Hi Tues and welcome back!
Being vegan does not have to be incredibly expensive if you keep it simple.
For cleaning products, you can make some of your own stuff. I use a mixture of white vinegar diluted with water to clean mirrors and windows. I use washing soda for my bathtub and even just a little in my toilet (as well as a tiny bit of tea tree oil as a disinfectant). I use lemon juice to clean tough greasy spots. I do use Seventh Generation brand (look for labels such as all plant based and no animal testing) for dishes and laundry soap. It is relatively easy to find in grocery stores. It may be just slightly more expensive than your common dish liquids and soaps but a little goes a long way. I use Kirks Castile bar soap which also isn't that expensive and I have been able to find it in larger chain groceries, and Dr. Bronners liquid soap can be used for your hair and double as a body wash or cleaning solution for all purpose cleaning. Health food stores and camping stores carry it. I can make one medium sized bottle last three months. I wash my hair every two or three days, but I do have very short hair.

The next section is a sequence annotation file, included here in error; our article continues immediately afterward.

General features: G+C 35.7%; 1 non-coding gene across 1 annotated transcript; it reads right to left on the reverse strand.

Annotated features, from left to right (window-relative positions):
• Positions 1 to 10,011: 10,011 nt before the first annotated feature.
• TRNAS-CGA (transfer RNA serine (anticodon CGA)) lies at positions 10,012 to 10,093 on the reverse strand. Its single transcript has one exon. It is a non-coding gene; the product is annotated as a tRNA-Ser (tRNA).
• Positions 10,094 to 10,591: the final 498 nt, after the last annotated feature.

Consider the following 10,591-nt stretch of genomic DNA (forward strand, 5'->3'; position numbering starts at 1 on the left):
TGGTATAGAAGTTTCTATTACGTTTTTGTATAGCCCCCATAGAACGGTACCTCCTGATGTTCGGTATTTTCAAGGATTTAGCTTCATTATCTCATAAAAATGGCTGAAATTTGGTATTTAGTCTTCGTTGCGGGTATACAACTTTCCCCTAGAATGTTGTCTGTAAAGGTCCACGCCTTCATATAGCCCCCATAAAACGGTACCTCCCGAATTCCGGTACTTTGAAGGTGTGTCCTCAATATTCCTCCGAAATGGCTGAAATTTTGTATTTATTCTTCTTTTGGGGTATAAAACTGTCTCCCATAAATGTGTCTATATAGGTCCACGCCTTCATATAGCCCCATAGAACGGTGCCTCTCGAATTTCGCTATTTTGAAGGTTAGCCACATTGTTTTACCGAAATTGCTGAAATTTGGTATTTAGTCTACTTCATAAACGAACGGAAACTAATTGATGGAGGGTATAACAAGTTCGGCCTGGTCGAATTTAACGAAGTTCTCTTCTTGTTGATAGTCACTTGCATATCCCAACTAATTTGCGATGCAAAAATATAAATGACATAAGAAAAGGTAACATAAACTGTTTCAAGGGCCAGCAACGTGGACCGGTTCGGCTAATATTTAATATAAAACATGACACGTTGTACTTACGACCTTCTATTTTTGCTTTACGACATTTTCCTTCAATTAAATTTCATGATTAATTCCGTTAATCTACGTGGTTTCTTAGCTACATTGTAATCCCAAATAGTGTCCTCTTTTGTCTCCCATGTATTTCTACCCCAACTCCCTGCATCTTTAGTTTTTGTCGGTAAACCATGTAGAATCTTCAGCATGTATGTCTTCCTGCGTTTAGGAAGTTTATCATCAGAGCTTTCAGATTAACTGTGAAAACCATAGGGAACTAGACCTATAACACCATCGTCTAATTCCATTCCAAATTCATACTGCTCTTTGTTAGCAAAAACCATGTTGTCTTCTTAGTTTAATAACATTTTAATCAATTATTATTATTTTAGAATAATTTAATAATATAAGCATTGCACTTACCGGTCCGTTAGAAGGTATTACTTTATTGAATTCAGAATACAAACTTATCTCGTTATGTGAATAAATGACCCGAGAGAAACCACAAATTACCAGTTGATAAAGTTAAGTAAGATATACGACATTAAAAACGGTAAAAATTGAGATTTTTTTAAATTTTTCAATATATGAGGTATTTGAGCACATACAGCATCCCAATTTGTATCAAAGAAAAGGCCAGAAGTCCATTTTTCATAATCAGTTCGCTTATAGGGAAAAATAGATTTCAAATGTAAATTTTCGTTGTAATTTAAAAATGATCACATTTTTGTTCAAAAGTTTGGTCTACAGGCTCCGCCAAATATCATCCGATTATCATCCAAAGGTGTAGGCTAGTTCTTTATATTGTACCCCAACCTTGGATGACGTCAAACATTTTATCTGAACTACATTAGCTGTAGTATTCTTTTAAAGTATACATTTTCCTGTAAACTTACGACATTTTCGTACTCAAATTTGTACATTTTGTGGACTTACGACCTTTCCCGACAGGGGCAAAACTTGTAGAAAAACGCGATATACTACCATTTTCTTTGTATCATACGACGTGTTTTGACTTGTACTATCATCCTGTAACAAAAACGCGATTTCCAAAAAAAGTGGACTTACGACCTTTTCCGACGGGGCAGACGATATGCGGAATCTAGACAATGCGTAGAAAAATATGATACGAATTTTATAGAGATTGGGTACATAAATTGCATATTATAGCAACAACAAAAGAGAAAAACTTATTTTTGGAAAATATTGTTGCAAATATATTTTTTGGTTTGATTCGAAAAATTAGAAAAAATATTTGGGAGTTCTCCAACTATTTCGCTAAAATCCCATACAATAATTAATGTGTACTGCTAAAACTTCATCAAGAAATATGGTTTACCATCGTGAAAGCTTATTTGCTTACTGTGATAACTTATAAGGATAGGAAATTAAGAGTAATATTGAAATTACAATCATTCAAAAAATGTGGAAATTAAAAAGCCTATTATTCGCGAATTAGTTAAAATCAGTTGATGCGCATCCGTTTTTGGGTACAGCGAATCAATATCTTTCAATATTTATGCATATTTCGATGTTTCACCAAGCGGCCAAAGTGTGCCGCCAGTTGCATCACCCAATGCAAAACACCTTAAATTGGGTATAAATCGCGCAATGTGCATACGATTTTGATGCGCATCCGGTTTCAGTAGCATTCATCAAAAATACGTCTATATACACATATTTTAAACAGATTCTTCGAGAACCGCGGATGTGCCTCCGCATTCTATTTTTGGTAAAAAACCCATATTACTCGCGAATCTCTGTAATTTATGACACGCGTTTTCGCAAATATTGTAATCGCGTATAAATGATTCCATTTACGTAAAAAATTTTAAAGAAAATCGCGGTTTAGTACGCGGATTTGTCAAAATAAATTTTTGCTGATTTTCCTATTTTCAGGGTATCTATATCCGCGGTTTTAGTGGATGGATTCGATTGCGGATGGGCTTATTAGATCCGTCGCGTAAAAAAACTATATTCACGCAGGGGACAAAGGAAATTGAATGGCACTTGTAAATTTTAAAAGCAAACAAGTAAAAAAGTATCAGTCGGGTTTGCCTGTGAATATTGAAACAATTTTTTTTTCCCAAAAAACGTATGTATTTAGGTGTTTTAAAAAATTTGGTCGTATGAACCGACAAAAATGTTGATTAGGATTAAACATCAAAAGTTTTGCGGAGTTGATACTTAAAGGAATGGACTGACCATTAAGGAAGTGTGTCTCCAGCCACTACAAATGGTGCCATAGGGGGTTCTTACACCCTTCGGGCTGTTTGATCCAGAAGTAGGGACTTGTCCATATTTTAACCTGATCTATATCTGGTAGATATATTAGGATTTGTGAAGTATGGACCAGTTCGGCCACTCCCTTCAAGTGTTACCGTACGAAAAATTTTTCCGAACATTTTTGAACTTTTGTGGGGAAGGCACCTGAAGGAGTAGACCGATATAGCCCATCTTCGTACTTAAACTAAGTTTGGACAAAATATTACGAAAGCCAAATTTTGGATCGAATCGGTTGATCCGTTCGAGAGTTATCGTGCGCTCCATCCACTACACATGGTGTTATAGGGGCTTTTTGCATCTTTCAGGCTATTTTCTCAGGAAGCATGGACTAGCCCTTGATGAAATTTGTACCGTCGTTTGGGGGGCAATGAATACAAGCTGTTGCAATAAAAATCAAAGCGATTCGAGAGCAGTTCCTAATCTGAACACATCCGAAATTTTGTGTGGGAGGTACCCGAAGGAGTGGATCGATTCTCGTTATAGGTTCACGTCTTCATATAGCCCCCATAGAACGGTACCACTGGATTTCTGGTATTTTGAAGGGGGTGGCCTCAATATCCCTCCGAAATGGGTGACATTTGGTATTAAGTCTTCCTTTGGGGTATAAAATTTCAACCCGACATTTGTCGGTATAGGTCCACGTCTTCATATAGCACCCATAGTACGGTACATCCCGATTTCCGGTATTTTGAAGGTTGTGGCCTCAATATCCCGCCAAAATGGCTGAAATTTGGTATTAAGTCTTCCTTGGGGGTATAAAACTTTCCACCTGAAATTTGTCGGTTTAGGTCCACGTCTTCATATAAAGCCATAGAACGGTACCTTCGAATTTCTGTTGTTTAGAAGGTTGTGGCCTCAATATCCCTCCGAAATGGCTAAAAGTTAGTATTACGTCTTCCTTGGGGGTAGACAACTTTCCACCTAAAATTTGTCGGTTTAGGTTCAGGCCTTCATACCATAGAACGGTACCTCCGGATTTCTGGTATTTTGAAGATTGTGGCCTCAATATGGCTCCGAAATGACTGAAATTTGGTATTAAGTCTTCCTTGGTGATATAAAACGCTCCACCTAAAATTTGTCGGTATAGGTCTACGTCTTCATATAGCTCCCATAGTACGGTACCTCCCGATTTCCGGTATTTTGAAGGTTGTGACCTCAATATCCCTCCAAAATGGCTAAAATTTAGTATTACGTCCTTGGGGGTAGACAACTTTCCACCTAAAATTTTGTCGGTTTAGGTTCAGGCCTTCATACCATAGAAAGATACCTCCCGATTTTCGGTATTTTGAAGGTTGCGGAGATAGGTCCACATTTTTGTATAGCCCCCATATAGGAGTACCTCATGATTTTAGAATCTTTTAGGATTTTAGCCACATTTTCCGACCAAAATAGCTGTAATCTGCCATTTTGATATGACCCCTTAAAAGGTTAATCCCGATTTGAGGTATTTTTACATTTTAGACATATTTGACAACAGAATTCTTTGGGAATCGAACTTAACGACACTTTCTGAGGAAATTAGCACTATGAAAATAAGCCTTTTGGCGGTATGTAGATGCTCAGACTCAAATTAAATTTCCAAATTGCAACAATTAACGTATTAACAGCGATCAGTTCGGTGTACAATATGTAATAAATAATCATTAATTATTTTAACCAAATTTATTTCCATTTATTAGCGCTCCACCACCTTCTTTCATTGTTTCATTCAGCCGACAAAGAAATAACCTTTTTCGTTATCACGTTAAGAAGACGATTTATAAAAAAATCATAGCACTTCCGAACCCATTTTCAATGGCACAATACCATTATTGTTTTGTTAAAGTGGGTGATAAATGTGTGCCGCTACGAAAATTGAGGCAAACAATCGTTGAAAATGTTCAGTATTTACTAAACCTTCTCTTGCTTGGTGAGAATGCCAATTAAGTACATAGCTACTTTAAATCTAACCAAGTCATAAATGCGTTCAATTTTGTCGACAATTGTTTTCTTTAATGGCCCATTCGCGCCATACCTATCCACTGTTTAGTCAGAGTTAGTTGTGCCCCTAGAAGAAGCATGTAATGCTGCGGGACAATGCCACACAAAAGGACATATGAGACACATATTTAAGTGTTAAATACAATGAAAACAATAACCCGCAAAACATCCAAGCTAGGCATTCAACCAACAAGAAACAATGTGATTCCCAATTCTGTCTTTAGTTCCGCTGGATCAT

I don't wear makeup or put anything other than soap in my hair so I don't spend much on toiletries. No hairspray, dyes, that sort of thing so I save a good bit of money right there.
I buy clothing second hand mostly give or take a few special items. I have spent money on quality vegan hiking boots/shoes online but they have lasted me for a number of years now. I also shop through amazon.com and watch prices because they go up and down. I will make my purchase when the price falls. I have also bought a pair or two of work type dress shoes from Payless shoe stores that are all man made materials and very cheap. A lot of trail and running shoes are naturally or "accidentally" vegan as well now.
As far as food, I don't buy a ton of processed foods, but enjoy a few here and there. I don't even buy vegan butter but a few times a year if that. Most recipes that call for vegan butter you can substitute with oil or peanut/nut butter or leave out the fat and use a food like banana, applesauce, pumpkin, tofu etc. For toasts, I will often spread on peanut butter, or tomato paste, or apple compote (I chop and peel fresh apples and warm on the stove in a pan with a little water and spices to make a soft apple compote). Sometimes I make a bean dip and spread that on toast.